William S. Burroughs Shows You How to Make “Shotgun Art”

It’s no secret that William S. Burroughs liked guns. He’s shot both Shakespeare and himself in effigy, and in a bizarre and tragic accident, he shot and killed his wife. In addition to shooting at people, he also shot at spray paint cans to create abstract paintings, known as “shotgun art.” His paintings have appeared in galleries and one of them, once owned by Timothy Leary, was auctioned off a few years ago on Ebay. In the film above (date unknown), watch Burroughs in action with a rifle. He described the process in an interview with Gregory Ego:

There is no exact process. If you want to do shotgun art, you take a piece of plywood, put a can of spray paint in front of it, and shoot it with a shotgun or high powered rifle. The paint’s under high pressure so it explodes! Throws the can 300 feet. The paint sprays in exploding color across your surface. You can have as many colors as you want. Turn it around, do it sideways, and have one color coming in from this side and this side. Of course, they hit. Mix in all kinds of unpredictable patterns. This is related to Pollack’s drip canvases, although this is a rather more basically random process, there’s no possibility of predicting what patterns you’re going to get.

This is, admittedly, a very lo-fi film. It appears to have been shot on super-8, and about two thirds of the way through, the camera flips upside down, then seems to have been tossed into a car. The sound goes out, and the last minute captures a cloud-strewn Kansans sky speeding by in silence. It’s a strange and captivating piece of found art that, like Burroughs’ work, contains casual violence, odd perspectives, herky-jerky editing, sudden confusion and upheaval, and rare moments of beauty.

Related Content:

When William S. Burroughs Appeared on Saturday Night Live: His First TV Appearance (1981)

William S. Burroughs Teaches a Free Course on Creative Reading and Writing (1979)

William S. Burroughs Sends Anti-Fan Letter to In Cold Blood Author Truman Capote: “You Have Sold Out Your Talent”

William S. Burroughs Explains What Artists & Creative Thinkers Do for Humanity: From Galileo to Cézanne and James Joyce

Josh Jones is a doctoral candidate in English at Fordham University and a co-founder and former managing editor of Guernica / A Magazine of Arts and Politics.

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  • franz douskey says:

    Many many years ago I ran into William Burroughs at Allen Ginsberg apartment. At some point during the tedious evening, I asked Burroughs if he would stand still while I placed a bottle on his head so I could walk across the room and shoot the bottle off his head. The gun-loving Mr. Burrough’s turned even more ashen than he usually was, then the gangling, gray-suited William Burroughs turned tail and fled the apartment On the way out he told Allan that I was crazy and he should watch out because I was dangerous.

    I didn’t own a gun. It was just a ruse to break up a tedious Ginsberg party.
    Me? Dangerous? Ironic words from a man who had shot and killed his wife.

  • mushmouse says:

    I have one of the shotgun art on plywood pieces from his first show hanging in my living room. Absolutely fantastic. A bit odd at first but it grows on you . it is called the red barn . As referenced in the origional catalog. .nnot for sale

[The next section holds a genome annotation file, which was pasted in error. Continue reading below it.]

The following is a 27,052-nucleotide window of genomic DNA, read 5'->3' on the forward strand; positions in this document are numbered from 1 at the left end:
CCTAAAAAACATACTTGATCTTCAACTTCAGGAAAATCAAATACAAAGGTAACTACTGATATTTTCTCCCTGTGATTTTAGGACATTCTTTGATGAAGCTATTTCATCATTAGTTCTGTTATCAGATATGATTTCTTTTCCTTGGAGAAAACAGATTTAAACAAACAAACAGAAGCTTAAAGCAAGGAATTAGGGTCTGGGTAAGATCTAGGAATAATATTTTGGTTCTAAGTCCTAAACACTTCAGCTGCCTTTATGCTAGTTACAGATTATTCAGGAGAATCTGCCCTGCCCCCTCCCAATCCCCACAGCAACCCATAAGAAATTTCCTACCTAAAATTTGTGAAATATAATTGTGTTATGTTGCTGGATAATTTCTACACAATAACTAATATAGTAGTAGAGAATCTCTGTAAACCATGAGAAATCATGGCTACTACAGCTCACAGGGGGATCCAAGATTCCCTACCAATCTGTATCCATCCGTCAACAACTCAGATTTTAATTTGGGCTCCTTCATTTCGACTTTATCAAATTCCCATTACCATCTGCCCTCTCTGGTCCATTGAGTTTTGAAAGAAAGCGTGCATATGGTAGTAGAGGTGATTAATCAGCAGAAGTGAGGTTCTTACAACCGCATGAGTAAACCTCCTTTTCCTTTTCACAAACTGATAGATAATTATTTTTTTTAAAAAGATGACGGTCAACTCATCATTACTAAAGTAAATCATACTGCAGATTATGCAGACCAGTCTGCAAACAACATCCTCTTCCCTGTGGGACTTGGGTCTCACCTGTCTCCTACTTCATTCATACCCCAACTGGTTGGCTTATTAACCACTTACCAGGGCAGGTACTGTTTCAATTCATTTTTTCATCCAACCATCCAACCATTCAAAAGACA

• mushmouse says:

    I have one of the shotgun art on plywood pieces from his first show hanging in my living room. Absolutely fantastic. A bit odd at first but it grows on you . it is called the red barn . As referenced in the origional catalog. .
    not for sale

  • Greg says:

    That’s a rather cruel joke to play on someone who suffered from an enormous amount of guilt his entire life for the accidental death of his wife.

  • franz douskey says:

    Greg says Burroughs suffered enormous guilt for killing his wife. It wasn’t a joke. I knew Burroughs would turn tail and run away. No guts. If I had the opportunity to shoot abbot off his head, I would have done it gladly. Burroughs weaved his way in because he was the only one of us with money, and plenty of it. The only time Burroughs suffered is contained in something he said: “Heroin is no problem unless you run out of it.” He was a pretty good writer, like say the opening of Dead Fingers Tell. Late in life Burroughs became the literary light among people who couldn’t read.

  • jim mccrary says:

    That is not Kansas it is New Mexico. The two people other than WSB in the film are Steven Lowe and his partner. Lowe was a friend of WSB and owned a gallery in Santa Fe, NM where this was filmed. Later he moved to Lawrence, Ks. I knew and worked with Burroughs ten years in Lawrence. Miss him today. Mr. Douskey is full of crap. Burroughs never had a lot of money until late in life when he sold some art in Japan and his social security kicked in. Period.

  • Denes horvat says:

    Franz, that was a terrible joke and poorly timed, I’ve read almost all of burroughs’s work and most of the books written about him. If you read even a few of those you would realize that Jim McCrary is absolutely correct about his money situation! The mans thinking and writing was soo on point with the kind of controlled reality we are all living in. He was way beyond his time. You could say he was a man out of time.

  • Denes horvat says:

    Also to say a man like William Burroughs had no GUTS, is pretty much admitting how little you really know.

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